When I called, Im sure William thought wed be meeting to check out another ramen-ya. Instead, I suggested that we rotate in some vegan Chinese at Garden Fresh in Mountain View to counterbalance our pork fat intake. I had liked my meal at VegeVillage in Sonoma so much, I wanted to try another restaurant of this type.
The owners of Garden Fresh are from Taiwan. The restaurant has a few tables outside overlooking the parking lot. It was near full on a Thursday night the whole time we were there and did a brisk take-out business. Places are set with forks; we had to ask for chopsticks and then knives. Because prices are low, we ordered two appetizers and three chefs special mains to have more variety.
Things started off pretty badly. The vegi wontons with chili sesame sauce, $3.95, were not only tepid and hard but glued together with sweet goopy paste that tasted more like peanut butter than sesame. The whole mess was buried under a giant haystack of shredded carrots and raw bean sprouts. The grease-laden scallion pancake, $3.50, was edible with an oddly bubbled, deep-fried looking exterior and an undercooked, leaden middle. It was drizzled with sweet and gummy veggie oyster sauce and accompanied by raw carrot sticks and green beans flavored with very salty brine that added nothing to the dish. Then we were comped a very bland corn and tofu chowder. I was afraid I was never going to live this down with my brother and that we were in for a long and unsatisfactory meal.
Luckily, the main dishes turned out to be much better. Green Boat (right), $9.95, featured swirl cut strips of black mushroom dusted and fried to almost perfectly mimic the texture of deep-fried beef. The thin spinach linguine was barely cooked and chewy to the bite, albeit buried under too much bean sprouts again. Coated with an overly sweet, sticky ginger sauce, the pile of meat analog mushrooms was topped with a julienne of tender fresh ginger.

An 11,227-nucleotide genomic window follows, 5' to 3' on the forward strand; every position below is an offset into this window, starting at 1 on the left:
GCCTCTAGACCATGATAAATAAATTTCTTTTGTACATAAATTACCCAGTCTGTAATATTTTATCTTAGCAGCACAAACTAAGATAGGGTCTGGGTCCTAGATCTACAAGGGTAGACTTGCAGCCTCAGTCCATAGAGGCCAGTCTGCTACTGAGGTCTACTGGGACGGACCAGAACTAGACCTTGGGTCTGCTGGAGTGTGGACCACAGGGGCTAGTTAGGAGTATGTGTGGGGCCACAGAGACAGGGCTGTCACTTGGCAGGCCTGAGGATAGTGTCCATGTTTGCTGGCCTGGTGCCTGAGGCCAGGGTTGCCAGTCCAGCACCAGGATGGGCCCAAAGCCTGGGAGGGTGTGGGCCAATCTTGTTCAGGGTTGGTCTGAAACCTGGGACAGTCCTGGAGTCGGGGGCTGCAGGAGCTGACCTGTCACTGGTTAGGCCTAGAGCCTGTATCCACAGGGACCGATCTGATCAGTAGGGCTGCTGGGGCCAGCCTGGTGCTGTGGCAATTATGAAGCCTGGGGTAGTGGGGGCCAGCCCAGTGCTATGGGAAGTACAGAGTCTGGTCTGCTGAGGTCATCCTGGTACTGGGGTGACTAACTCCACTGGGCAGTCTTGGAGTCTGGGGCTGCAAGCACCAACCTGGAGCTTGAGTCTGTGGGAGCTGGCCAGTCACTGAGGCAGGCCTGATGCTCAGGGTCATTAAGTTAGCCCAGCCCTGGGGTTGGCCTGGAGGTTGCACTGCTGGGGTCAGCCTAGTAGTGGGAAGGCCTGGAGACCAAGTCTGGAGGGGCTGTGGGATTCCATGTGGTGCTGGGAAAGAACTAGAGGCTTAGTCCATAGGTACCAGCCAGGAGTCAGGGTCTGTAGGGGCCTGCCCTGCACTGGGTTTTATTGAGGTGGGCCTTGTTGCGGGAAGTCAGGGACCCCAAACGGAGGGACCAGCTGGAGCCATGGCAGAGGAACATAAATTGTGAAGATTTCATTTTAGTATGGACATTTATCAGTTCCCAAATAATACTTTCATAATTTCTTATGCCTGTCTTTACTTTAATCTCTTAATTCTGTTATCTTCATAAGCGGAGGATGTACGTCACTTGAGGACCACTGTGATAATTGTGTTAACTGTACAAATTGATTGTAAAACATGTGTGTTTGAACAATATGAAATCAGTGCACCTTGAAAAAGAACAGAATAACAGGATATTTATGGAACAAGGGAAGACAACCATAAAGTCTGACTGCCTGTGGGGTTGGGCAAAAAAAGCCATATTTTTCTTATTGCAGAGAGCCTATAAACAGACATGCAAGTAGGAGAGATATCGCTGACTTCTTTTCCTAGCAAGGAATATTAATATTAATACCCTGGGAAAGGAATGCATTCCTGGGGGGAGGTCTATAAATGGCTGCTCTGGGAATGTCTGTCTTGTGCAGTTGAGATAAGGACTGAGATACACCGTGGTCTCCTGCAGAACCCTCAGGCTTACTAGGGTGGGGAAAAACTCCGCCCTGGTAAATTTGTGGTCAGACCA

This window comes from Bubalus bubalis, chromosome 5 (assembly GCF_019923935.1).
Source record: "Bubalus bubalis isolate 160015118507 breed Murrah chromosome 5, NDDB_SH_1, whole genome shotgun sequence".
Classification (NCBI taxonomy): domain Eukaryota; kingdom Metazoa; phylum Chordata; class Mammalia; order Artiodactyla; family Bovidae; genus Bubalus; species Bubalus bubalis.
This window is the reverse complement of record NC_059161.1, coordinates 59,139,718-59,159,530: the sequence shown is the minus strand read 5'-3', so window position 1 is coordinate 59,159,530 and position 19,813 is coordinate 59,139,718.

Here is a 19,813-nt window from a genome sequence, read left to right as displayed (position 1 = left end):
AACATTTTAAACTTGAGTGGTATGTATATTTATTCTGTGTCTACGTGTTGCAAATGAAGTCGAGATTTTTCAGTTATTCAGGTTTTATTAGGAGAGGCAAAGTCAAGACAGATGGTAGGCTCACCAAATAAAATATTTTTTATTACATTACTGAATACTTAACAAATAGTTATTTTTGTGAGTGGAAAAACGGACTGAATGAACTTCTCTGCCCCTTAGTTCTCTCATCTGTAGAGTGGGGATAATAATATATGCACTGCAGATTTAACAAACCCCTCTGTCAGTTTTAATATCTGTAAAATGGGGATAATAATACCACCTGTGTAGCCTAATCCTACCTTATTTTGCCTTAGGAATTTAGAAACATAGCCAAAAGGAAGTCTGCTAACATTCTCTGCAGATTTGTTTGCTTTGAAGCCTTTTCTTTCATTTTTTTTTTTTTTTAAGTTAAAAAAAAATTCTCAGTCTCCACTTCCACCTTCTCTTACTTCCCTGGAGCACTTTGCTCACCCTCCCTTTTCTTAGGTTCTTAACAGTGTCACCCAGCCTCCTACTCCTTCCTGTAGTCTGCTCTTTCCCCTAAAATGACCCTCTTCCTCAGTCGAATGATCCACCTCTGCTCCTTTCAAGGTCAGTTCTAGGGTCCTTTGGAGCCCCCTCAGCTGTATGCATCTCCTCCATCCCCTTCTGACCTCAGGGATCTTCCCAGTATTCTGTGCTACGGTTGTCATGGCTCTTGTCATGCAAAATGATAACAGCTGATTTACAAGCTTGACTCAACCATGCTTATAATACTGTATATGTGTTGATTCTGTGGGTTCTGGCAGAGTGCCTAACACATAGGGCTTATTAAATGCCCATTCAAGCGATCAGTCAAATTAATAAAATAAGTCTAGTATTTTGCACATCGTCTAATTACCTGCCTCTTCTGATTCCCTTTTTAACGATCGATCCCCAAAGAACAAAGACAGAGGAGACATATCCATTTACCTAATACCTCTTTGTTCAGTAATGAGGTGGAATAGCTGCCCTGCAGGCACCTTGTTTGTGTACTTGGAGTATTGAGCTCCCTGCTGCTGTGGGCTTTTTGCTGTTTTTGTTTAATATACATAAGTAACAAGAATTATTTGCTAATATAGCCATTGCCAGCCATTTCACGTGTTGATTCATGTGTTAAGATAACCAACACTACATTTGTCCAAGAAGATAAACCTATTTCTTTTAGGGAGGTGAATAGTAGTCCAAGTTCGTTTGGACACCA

Vegetarian Fish (center), $9.95, featuring compacted tofu skin wrapped with seaweed looked like blackened fish on the plate, and the aroma and taste of the seaweed even added a briny seafood quality. The chewy tofu skins had a dryish, flaky texture that simulated fried fish very well, pulling apart at the touch of a chopstick tip. The sweet and sour sauce needed more acidity. Except for the julienned sweet red peppers and enoki mushrooms on top, all the vegetables in the base were next to raw with little flavor development. They were just there for the crunch it seems.
Vegetarian Bundles (left), $7.95, were rouladen of salty soy ham slices wrapped around sticks of black mushroom, carrot and celery and laced up. The Shanghai cabbage hearts were a little underdone but at least cooked enough to show their sweet fresh flavor and tenderness. The gingery light sauce on this was a welcome change from the heavier sweeter sauces of the other two.
The vegetarian bundles dish was our pick of the three. Though not perfect, wed also reorder the other two except not in the same meal. The sweetness of their sauces was too monotonous and similar when served together. The mains were accompanied by brown rice served in bamboo.
The restaurant shares the strip mall with Baskin-Robbins. Even though we were stuffed with veggies and soy products, William wanted to get ice cream. We rewarded our health eating with a Jamocha almond fudge nightcap.
1245 W. El Camino Real
Mountain View 94040
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